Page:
SUMMARY OF THE INVENTION
Disclosed is a method for automated contact wetting in a sensor circuit including: generating a first current through a contact by sequencing a first circuit on, the first current exceeding a wetting threshold of the contact, and reducing current through the contact to a second current by sequencing a second circuit on, the second current being below the wetting threshold.
Also disclosed is a sensor configuration including: a first sensor circuit connected to a contact, a controller input circuit connected to the contact, such that a sensor output is operable to be passed through the contact to the controller input, a sequencing controller controllably coupled to each of the first sensor circuit and the controller input circuit such that the sequencing controller is configured to control energizing each of the first sensor circuit and the controller input circuit, and the sequencing controller including instructions operable to cause the sensor configuration to generate a first current through a contact by sequencing a first circuit on, the first current exceeding a wetting threshold of the contact, and reduce current through the contact to a second current by sequencing a second circuit on, the second current being below the wetting threshold.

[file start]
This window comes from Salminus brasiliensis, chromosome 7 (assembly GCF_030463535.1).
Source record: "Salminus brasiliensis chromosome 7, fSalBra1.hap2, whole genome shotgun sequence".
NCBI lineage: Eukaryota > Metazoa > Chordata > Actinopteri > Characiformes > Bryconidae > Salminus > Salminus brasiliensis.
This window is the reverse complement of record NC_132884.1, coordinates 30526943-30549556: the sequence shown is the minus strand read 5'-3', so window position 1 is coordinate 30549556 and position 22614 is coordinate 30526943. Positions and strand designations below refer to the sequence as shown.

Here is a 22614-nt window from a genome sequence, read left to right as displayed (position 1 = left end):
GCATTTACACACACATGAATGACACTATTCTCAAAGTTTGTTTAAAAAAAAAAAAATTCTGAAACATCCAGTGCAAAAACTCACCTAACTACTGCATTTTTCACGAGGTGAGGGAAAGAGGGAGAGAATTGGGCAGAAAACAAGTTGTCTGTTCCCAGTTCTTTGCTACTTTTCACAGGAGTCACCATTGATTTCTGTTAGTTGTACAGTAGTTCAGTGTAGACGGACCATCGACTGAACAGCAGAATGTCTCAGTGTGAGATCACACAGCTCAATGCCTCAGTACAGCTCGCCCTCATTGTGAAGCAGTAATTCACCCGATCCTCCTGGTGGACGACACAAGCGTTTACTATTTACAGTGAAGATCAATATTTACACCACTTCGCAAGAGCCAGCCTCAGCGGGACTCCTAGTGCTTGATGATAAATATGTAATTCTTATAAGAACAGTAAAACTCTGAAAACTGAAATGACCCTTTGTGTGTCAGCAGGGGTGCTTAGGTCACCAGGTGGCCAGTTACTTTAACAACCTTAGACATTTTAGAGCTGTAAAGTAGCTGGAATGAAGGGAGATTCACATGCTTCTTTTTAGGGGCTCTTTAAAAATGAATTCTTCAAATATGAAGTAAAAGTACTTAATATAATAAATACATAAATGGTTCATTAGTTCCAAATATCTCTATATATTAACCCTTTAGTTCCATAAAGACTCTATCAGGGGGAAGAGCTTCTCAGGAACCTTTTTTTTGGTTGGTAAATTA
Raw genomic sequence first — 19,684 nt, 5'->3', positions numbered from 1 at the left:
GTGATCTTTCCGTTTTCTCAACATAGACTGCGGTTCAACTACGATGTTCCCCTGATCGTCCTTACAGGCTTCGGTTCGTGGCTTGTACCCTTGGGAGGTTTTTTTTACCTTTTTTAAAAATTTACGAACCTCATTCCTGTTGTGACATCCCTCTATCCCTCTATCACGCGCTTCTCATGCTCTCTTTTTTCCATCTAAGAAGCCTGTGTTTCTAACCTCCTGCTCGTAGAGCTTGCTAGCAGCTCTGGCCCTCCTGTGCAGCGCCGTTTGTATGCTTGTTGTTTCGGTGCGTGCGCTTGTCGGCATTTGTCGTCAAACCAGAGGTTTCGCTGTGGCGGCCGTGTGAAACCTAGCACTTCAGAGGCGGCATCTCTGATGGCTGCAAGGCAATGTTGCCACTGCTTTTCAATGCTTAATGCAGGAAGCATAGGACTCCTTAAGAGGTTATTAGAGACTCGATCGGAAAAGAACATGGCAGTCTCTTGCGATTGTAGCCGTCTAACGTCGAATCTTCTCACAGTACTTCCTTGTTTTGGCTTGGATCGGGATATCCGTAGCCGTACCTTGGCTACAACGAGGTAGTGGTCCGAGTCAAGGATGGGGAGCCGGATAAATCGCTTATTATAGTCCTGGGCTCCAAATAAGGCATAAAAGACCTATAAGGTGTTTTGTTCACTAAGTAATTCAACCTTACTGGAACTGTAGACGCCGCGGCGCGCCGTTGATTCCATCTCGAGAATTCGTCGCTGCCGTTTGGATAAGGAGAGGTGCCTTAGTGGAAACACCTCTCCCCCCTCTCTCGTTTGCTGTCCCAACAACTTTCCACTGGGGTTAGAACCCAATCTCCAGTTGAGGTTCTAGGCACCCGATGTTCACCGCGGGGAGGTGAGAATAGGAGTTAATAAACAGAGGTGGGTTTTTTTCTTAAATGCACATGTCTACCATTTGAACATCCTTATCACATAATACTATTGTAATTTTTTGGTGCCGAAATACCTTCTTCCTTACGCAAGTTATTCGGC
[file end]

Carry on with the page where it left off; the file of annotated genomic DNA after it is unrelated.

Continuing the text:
These and other features of the present invention can be best understood from the following specification and drawings, the following of which is a brief description.
BRIEF DESCRIPTION OF THE DRAWINGS
FIG. 1 schematically illustrates an exemplary sensor and controller arrangement including a contact susceptible to oxidation.
FIG. 2 provides a more detailed schematic view of one example sensor and controller input for utilization in the arrangement of FIG. 1.
FIG. 3 illustrates a flowchart showing an exemplary sequencing method for generating a wetting current in a low current sensor and controller arrangement.
DETAILED DESCRIPTION OF AN EMBODIMENT
One method of reducing the effect of contact oxidation is to pass a current through the contact and burn the oxidation off the contact. This process is referred to as wetting the contact, and requires a current of sufficient magnitude to burn away the oxidation. Once an oxidation free contact has been created, continued contact between circuit elements can be maintained with a significantly lower operating current. In highly accurate sensor connections, the wetting current is sufficiently high that sensor signals in the micro or nano scale are overwhelmed by the wetting current, and a controller input is unable to properly interpret the sensed information if the wetting current is continuously provided.
FIG. 1 schematically illustrates an exemplary sensor and controller arrangement 10 including a contact 40 susceptible to oxidation. The sensor and controller arrangement 10 includes a high accuracy sensor 20 providing outputs 22 in the nano amp or micro amp scale. The sensor 20 is connected to a controller 30 via the contact 40. The contact 40 can be a relay, a switch, a connector module, or any other contactor type that is susceptible to oxidation.
The controller 30 includes a controller input circuit 32 that is also connected to the contact 40. The controller input circuit 32 receives an input current from the contact 40 and pre-processes the input current into a form interpretable by the remainder of the controller 30. In some examples, such as the example illustrated in FIG. 2 and described below, the pre-processing can take the form of amplification raising the current from a nano or micro scale to a scale compatible with the remainder of the controller 30.